Playing well with others

Back in the days of the rose colored glasses, before I ever dreamed of any future that did not include a Nobel Prize, I went to college. I had a complete stranger for a roommate in the dorms, and a few weeks before school started, I received some information about her and the opportunity to contact her.

This process turned a completely intimidating theory of a humanoid with weird habits, messy tendencies, and horrible taste in music into a real girl named Susannah with an affinity for country music and deep roots in religion. Perhaps not my kind of girl on the norm, but at least she was no longer a looming, scary archetype of the unknown. SusieQ and I weren’t best friends by any means, but we were comfortable enough for me to hold back her hair the first time she got a hold of some wine coolers.

I work in an agency with a few hundred folks in the field and a fairly normal EMS worthy turnaround rate. I don’t always know who my coworkers are and I suspect the same is true for many of my constituents. I may have more knowledge of many of my colleagues than I did of my college roommate, but SusieQ and I never had to work smoothly together to fight off the Grim Reaper.

Does your agency use any tool for biographical information to brief new partners in advance? Do you prepare a dorm assignment biography in advance? Do you copy the centerfolds’ interviews from Playboy?

If you could know something about your future partner, other than the vague ideas one grasps from others’ gossip and the occasional walk-by greeting in the wash bay, what would you want to know? What would you want them to know about you?

I think I would want to know a few basic things. Their certification level, their comfort level with the job, how long they have been at the agency, where they are from, what they prefer to do to pass the time on shift, and something fun and EMS related.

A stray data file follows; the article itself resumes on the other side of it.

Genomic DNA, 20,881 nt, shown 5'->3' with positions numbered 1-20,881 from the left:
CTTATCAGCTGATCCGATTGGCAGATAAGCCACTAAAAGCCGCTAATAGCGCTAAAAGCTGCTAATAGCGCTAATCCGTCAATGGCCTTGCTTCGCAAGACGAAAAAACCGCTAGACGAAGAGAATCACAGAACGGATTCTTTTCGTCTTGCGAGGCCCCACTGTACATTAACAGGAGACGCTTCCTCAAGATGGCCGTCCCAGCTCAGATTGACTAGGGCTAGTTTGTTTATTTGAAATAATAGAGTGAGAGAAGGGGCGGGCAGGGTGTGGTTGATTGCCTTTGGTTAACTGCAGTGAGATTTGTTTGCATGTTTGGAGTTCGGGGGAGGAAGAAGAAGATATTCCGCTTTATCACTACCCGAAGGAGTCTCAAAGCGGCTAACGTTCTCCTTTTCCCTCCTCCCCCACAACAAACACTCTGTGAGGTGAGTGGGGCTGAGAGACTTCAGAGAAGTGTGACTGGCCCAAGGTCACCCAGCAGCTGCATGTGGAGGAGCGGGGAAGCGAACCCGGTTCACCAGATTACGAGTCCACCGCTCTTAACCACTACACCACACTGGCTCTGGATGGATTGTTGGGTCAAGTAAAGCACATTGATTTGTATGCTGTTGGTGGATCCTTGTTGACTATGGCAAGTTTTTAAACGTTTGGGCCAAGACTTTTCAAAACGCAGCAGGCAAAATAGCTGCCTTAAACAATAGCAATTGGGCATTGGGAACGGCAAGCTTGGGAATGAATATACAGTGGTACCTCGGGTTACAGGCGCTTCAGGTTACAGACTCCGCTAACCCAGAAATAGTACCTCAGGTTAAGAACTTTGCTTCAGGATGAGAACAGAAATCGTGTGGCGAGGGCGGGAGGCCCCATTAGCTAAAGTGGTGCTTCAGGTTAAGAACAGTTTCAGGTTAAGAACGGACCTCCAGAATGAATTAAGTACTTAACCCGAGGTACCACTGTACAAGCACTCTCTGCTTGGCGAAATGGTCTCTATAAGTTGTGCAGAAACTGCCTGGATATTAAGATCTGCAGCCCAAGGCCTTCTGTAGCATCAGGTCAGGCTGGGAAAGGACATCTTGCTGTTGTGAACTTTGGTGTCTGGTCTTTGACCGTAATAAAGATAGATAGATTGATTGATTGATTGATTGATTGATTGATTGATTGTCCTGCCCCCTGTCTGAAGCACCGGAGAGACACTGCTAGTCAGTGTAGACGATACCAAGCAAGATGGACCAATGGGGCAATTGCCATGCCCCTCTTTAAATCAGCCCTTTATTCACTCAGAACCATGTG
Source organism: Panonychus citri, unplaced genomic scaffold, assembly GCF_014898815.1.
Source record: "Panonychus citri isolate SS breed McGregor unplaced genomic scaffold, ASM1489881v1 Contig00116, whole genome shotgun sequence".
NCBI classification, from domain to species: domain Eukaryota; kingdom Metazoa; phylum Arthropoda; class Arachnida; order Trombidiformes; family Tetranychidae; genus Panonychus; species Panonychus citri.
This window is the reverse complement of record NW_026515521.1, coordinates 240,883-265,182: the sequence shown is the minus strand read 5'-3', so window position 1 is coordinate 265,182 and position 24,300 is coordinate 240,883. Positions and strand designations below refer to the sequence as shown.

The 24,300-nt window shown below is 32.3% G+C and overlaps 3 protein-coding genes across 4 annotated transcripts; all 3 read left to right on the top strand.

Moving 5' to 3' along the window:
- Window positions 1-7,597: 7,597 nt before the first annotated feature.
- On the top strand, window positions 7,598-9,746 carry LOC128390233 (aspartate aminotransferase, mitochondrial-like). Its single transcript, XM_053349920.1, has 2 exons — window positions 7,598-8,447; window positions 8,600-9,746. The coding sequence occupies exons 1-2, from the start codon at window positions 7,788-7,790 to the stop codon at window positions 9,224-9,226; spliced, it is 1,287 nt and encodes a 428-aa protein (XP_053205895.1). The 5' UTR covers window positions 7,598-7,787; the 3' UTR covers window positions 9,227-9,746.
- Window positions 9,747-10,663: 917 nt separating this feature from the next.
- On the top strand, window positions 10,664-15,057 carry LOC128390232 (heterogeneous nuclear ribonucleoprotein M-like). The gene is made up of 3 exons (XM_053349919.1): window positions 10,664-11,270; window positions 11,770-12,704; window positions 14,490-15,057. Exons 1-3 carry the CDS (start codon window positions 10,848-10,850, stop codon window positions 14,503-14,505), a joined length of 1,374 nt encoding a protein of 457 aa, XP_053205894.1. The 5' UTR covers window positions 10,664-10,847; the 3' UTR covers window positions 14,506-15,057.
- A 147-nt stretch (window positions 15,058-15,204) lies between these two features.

What do you folks think?


  • Heidifetters says:

    Agreed! Since I have been MIA, I would gladly complete a want ad for a partner. Even though I have worked at Medic for 5 years, when I returned last time I was told I was a myth. Ummmm yeah…. Not so much……

  • Geoffrey Horning says:

    You’re back! 

    I thought for sure we’d lost you to that place where old bloggers go…I’ve had the pleasure and the misfortune of working Hospital/small department rural/urban interface type EMS my entire career.  We all know each other and the only time I get a stranger is when we hire someone new.  However, I have had a few moments when I didn’t know much about the person I was working with.  In these cases, I have a few rules that I like to follow.  Working with primarily EMT-B’s and being the senior medic 90% of the time anyway, I usually get my way. 

    Rule #1:  Whatever happens, we both get to go home in the morning. 
    Rule #2:  Either person can tell the other to slow down, but neither can tell the other to speed up. 
    Rule #3:  We split the driving responsibility.  To a point at least
    Rule #4:  Remain calm at all times, remember were the responders to the incident, not the cause.  Lets just make the most out of it. 

    When I was younger, I used to throw in the My license-My responsibility-MY TRUCK BS, but as I’ve gotten older I don’t bother with that sort of arrogance.  Shit happens, we’ll split the responsibility. 

    Oh and one last thing that I’m kinda famous for…we know where were going BEFORE the truck moves. GPS with map verification fine, dispatch walking us in fine, been there a dozen times fine…But, “uh I think that’s this direction” will cause me to have a “come apart” that could only be funnier if I wasn’t so damn serious!

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